Letter to Peter Carr
Letter to Peter Carr, August 19, 1785 (On the mind and exercise and education)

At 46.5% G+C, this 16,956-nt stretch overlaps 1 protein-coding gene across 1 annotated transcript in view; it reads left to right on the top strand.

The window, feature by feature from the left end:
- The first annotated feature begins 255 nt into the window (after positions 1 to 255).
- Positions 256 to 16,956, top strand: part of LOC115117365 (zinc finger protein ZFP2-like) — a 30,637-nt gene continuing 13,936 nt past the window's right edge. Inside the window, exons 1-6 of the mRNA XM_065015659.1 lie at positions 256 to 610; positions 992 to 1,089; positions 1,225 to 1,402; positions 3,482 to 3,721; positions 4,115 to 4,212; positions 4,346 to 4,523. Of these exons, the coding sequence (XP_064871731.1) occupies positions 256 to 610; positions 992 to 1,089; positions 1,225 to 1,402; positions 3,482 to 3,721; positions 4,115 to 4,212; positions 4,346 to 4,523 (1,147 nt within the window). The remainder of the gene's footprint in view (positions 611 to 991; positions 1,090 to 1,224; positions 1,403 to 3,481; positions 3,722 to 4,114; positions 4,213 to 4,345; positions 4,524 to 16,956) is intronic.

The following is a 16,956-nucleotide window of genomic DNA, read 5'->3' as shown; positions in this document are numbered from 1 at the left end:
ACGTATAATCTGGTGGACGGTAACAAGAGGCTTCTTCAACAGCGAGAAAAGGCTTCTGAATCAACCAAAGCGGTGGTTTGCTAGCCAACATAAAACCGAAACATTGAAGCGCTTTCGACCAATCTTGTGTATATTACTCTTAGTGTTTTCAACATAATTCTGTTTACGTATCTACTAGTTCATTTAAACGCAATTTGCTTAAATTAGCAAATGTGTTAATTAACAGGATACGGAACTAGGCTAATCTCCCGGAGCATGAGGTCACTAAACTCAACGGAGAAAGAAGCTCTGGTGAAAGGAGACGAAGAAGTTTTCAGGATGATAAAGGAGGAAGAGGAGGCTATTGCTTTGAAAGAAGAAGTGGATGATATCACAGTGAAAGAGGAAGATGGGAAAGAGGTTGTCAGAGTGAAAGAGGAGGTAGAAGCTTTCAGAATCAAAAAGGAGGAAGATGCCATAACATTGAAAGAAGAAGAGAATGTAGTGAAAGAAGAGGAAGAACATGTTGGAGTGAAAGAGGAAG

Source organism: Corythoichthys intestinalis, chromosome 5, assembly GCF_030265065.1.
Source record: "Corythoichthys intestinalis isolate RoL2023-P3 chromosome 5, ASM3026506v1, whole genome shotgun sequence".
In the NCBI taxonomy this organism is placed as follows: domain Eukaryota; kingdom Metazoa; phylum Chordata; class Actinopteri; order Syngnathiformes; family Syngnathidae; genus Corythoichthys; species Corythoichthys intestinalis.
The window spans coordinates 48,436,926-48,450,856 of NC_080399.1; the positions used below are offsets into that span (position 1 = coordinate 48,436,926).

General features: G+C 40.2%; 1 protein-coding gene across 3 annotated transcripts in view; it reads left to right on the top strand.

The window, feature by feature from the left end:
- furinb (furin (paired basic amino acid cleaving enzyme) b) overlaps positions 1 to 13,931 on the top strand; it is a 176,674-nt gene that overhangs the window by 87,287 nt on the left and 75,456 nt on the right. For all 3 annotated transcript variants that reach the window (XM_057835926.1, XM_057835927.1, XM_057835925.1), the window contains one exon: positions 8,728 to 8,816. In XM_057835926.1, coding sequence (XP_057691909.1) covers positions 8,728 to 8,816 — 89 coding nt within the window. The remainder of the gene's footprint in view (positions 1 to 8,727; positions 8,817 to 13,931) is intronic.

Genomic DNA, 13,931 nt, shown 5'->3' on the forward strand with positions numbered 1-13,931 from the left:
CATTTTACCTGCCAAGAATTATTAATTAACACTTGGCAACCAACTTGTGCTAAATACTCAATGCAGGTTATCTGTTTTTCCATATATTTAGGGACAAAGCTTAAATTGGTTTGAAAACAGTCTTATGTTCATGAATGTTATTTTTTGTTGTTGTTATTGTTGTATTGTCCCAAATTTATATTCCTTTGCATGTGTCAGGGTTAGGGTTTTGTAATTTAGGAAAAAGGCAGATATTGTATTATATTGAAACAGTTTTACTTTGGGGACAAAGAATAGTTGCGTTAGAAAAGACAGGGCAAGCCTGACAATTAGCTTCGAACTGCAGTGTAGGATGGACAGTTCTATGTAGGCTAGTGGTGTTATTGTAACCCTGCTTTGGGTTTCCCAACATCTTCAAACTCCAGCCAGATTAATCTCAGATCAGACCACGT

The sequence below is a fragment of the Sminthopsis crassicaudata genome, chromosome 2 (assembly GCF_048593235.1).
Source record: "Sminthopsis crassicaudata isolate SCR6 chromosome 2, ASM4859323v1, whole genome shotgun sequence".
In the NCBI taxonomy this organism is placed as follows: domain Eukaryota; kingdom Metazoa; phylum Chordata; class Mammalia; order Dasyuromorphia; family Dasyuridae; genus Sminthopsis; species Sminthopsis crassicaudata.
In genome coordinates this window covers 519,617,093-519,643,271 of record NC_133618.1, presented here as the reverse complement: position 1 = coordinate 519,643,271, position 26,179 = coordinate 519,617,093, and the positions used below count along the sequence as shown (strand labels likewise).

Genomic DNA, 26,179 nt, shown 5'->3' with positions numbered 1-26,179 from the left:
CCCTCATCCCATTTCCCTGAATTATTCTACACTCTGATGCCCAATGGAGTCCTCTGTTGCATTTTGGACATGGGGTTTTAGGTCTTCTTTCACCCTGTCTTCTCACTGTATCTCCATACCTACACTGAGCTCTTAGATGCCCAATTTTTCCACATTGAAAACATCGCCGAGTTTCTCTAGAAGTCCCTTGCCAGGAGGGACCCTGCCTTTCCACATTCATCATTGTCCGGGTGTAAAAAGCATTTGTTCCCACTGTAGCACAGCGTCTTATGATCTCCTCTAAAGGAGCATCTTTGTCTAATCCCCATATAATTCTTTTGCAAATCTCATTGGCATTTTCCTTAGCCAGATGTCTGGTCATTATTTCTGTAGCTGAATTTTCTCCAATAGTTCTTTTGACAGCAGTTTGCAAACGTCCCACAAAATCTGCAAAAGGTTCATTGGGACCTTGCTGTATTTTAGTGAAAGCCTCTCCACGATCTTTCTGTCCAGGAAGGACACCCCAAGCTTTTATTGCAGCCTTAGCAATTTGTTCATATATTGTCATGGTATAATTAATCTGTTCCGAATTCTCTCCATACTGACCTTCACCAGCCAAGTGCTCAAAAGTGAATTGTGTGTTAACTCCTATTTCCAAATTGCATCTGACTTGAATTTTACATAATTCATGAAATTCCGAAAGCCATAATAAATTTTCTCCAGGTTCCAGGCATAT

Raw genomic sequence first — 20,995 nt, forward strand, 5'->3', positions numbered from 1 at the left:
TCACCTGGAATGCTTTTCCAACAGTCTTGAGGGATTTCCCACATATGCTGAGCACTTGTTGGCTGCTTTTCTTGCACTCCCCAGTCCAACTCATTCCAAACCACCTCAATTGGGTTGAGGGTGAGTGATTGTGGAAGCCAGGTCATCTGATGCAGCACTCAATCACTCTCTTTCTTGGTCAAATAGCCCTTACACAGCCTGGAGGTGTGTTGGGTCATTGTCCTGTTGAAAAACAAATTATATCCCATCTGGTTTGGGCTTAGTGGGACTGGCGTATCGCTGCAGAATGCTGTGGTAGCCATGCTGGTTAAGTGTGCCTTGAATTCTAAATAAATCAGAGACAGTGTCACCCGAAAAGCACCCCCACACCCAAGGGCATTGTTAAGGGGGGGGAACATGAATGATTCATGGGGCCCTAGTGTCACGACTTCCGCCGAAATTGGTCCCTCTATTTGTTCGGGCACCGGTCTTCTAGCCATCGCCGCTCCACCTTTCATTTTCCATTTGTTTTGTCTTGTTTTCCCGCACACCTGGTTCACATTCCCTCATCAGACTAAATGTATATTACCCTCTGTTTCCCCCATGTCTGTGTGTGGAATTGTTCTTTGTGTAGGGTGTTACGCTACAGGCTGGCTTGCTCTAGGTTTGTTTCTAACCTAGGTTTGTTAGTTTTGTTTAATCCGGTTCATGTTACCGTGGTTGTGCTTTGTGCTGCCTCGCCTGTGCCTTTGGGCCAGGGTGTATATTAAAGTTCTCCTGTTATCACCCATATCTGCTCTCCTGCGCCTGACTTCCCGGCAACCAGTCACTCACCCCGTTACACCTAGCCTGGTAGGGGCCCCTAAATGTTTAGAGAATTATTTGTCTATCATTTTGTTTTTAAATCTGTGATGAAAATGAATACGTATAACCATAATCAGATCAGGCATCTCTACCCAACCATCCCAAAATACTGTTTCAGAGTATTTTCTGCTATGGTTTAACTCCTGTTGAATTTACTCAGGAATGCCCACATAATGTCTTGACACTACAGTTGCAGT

I received by Mr. Mazzei your letter of April 20. I am much mortified to hear that you have lost so much time, and that when you arrived in Williamsburgh you were not at all advanced from what you were when you left Monticello. Time now begins to be precious to you. Every day you lose, will retard a day your entrance on that public stage whereon you may begin to be useful to yourself. However the way to repair the loss is to improve the future time. I trust that with your dispositions even the acquisition of science is a pleasing employment. I can assure you that the possession of it is what (next to an honest heart) will above all things render you dear to your friends, and give you fame and promotion in your own country. When your mind shall be well improved with science, nothing will be necessary to place you in the highest points of view but to pursue the interests of your country, the interests of your friends, and your own interests also with the purest integrity, the most chaste honour. The defect of these virtues can never be made up by all the other acquirements of body and mind. Make these then your first object. Give up money, give up fame, give up science, give the earth itself and all it contains rather than do an immoral act. And never suppose that in any possible situation or under any circumstances that it is best for you to do a dishonourable thing however slightly so it may appear to you. Whenever you are to do a thing tho' it can never be known but to yourself, ask yourself how you would act were all the world looking at you, and act accordingly. Encourage all your virtuous dispositions, and exercise them whenever an opportunity arises, being assured that they will gain strength by exercise as a limb of the body does, and that exercise will make them habitual. From the practice of the purest virtue you may be assured you will derive the most sublime comforts in every moment of life and in the moment of death. If ever you find yourself environed with difficulties and perplexing circumstances, out of which you are at a loss how to extricate yourself, do what is right, and be assured that that will extricate you the best out of the worst situations. Tho' you cannot see when you fetch one step, what will be the next, yet follow truth, justice, and plain-dealing, and never fear their leading you out of the labyrinth in the easiest manner possible. The knot which you thought a Gordian one will untie itself before you. Nothing is so mistaken as the supposition that a person is to extricate himself from a difficulty, by intrigue, by chicanery, by dissimulation, by trimming, by an untruth, by an injustice. This increases the difficulties tenfold, and those who pursue these methods, get themselves so involved at length that they can turn no way but their infamy becomes more exposed. It is of great importance to set a resolution, not to be shaken, never to tell an untruth. There is no vice so mean, so pitiful, so contemptible and he who permits himself to tell a lie once, finds it much easier to do it a second and third time, till at length it becomes habitual, he tells lies without attending to it, and truths without the world's beleiving him. This falshood of the tongue leads to that of the heart, and in time depraves all it's good dispositions.